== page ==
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Women win sex discrimination case against club

BOSTON, USA: Nine female players who said they were given terrible tee times and denied other country club benefits because of their gender were awarded nearly $US2 millionby a jurytoday.

The amount of the damages – from a Superior Court jury of seven men and seven women – even surprised attorneys for the plaintiffs.

"I think it's a case which puts country clubs and other institutions on notice that women have a right to the same opportunities as men," said Assistant Attorney General Anthony Rodriguez, whose office represented the women.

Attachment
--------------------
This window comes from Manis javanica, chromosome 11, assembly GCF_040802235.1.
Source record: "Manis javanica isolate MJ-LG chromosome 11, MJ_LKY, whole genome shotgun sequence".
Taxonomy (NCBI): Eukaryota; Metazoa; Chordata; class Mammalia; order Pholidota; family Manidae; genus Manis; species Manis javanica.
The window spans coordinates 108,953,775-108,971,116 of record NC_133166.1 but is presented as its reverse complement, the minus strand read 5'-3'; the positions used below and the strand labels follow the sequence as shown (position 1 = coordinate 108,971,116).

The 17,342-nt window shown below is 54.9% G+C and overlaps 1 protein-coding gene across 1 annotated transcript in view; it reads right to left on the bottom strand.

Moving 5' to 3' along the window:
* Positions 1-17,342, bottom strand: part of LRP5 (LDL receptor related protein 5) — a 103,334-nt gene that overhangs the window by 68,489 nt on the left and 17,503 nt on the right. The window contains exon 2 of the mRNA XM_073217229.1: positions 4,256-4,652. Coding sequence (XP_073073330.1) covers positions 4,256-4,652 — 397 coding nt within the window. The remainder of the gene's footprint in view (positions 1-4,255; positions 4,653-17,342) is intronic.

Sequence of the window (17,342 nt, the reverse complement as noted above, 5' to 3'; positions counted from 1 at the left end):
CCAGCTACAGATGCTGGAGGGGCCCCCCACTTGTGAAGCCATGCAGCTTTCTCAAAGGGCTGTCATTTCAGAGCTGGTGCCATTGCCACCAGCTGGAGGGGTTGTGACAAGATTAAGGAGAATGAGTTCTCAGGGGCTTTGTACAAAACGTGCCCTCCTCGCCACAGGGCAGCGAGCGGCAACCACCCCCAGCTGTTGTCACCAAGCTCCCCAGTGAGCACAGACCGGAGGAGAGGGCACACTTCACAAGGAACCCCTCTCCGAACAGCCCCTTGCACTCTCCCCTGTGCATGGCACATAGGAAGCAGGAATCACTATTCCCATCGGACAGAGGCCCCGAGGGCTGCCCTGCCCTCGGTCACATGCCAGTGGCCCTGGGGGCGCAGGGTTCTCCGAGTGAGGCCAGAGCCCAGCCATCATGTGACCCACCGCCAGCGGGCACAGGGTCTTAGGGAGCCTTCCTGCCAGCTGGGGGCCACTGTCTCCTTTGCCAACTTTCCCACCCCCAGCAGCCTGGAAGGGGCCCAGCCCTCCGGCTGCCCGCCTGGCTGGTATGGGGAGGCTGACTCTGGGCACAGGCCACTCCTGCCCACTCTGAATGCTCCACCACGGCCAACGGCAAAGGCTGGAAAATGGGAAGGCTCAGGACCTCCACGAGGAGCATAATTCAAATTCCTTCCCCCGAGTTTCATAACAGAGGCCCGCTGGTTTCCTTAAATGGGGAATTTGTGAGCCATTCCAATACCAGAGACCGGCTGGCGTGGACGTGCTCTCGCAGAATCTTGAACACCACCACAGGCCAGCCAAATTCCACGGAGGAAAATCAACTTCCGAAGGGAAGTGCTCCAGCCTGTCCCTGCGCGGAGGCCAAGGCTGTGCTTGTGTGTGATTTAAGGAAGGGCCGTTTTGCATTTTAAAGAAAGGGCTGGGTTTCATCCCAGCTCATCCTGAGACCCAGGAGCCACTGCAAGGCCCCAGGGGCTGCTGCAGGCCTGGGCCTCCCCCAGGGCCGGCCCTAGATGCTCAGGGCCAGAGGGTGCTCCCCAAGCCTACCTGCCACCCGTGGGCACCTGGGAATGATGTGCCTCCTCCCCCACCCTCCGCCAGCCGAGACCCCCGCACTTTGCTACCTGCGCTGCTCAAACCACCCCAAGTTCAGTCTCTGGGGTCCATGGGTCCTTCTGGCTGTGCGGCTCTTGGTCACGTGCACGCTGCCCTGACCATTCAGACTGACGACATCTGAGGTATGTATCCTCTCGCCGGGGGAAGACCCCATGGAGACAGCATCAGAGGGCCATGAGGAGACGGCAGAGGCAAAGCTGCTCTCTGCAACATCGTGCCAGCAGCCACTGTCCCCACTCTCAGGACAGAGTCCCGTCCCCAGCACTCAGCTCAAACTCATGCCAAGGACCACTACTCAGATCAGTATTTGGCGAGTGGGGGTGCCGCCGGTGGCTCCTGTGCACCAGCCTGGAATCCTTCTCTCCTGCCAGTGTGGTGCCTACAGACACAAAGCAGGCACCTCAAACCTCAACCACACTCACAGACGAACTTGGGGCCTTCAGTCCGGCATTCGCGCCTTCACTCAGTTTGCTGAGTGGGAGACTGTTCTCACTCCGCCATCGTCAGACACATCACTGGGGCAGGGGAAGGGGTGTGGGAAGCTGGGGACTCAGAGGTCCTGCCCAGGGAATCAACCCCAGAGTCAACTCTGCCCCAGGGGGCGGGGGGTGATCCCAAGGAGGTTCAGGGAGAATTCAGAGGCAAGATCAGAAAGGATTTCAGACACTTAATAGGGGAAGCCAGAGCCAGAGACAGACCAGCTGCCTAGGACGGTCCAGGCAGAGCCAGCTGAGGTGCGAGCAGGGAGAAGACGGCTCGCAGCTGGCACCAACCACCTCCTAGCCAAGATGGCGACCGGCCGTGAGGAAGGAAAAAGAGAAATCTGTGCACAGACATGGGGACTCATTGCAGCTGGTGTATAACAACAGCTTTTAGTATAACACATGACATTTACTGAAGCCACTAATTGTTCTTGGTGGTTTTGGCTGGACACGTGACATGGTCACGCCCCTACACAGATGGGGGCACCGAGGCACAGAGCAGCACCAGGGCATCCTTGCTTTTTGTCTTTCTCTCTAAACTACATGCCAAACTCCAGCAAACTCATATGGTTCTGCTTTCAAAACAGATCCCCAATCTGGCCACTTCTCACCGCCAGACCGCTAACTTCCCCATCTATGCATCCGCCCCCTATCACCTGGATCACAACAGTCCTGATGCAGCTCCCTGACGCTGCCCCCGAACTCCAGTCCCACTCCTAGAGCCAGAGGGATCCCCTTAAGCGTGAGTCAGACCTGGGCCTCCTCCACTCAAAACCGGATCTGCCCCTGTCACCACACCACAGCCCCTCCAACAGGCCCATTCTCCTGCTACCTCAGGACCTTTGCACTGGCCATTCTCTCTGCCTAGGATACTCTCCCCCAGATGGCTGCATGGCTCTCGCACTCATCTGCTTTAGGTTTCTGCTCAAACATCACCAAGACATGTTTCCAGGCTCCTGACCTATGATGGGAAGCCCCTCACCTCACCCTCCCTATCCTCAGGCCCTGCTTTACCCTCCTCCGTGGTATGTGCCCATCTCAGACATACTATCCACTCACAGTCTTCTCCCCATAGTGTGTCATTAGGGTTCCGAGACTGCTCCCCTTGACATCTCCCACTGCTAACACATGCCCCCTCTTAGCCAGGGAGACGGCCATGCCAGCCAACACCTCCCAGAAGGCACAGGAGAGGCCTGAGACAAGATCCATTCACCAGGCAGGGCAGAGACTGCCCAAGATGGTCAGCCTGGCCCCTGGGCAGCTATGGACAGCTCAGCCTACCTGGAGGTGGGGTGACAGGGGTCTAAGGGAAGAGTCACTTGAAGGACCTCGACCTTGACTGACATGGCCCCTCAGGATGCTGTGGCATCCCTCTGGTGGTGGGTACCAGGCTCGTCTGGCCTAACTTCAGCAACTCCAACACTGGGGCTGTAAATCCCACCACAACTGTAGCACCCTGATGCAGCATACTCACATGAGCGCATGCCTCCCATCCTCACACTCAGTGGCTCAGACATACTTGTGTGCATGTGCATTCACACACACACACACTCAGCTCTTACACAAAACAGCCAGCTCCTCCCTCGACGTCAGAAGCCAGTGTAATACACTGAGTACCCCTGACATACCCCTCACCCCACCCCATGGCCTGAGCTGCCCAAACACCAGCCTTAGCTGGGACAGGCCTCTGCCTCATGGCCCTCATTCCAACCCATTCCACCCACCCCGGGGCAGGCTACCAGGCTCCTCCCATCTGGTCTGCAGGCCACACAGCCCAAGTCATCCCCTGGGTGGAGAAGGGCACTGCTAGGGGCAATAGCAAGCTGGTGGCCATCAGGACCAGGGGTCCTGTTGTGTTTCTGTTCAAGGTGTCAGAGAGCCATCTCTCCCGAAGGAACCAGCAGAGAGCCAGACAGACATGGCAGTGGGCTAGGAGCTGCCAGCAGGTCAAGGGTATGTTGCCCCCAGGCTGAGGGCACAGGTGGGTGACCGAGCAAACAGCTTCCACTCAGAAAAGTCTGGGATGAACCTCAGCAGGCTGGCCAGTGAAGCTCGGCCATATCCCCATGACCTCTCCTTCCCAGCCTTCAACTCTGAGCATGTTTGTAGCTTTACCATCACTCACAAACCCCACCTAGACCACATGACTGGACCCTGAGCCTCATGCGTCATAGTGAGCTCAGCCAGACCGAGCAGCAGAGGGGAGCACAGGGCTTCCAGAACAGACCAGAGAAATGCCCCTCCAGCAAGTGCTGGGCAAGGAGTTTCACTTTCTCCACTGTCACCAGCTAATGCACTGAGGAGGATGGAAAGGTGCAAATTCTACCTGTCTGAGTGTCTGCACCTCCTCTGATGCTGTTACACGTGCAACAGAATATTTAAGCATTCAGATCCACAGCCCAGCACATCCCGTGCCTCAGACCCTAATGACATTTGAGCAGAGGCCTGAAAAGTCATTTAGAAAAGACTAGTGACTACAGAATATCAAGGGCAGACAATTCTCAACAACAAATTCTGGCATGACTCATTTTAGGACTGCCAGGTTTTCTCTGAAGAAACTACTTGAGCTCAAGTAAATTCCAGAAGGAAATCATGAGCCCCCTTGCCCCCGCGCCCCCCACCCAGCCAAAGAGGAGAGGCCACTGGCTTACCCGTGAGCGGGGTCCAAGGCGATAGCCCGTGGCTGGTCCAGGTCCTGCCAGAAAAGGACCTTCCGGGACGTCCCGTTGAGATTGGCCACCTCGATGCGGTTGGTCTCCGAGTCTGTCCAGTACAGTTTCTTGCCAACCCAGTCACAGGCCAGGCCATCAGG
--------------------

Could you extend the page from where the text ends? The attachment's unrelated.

Henry Owens, the attorney for the Haverhill Country Club, said there was no discrimination at the club, called the damages excessive and promised to appeal.

The women claimed in their 1995 suit that they were denied the club's most sought-after memberships, called "primary memberships," and the benefits that went with them.

The club began offering such memberships to women in 1992, but the lawsuit said the directors manipulated the waiting list so only a few women received them.

Owens said the women who sued weren't willing to pay the higher fees for the primary memberships. Rodriguez said the club's board of directors did not adequately inform women how to become primary members, nor did they tell applicants they had to pay extra fees.